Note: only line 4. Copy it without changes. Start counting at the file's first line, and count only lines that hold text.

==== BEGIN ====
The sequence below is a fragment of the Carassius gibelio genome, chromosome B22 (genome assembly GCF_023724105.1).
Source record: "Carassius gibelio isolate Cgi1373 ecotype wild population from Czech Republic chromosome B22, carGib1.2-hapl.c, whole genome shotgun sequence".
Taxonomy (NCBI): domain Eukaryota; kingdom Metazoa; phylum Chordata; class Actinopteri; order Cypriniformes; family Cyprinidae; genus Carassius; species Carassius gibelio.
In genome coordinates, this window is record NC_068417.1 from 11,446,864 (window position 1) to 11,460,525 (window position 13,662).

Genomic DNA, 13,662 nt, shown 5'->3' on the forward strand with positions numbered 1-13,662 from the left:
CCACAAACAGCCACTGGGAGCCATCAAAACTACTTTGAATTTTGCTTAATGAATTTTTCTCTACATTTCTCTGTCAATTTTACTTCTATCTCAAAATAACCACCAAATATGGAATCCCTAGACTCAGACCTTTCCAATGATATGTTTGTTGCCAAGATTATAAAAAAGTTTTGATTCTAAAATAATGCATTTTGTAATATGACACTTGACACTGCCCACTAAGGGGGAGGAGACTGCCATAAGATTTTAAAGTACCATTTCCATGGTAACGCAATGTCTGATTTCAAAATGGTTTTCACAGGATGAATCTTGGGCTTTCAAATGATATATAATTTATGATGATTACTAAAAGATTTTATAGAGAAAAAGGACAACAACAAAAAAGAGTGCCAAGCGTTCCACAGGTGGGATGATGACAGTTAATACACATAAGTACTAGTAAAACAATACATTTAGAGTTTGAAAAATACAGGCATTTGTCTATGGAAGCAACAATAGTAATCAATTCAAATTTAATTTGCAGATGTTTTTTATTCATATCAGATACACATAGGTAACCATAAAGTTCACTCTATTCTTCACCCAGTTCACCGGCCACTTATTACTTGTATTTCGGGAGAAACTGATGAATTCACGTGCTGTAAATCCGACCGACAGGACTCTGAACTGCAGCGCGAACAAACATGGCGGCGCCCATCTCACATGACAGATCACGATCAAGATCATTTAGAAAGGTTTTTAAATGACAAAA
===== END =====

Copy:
In genome coordinates, this window is record NC_068417.1 from 11,446,864 (window position 1) to 11,460,525 (window position 13,662).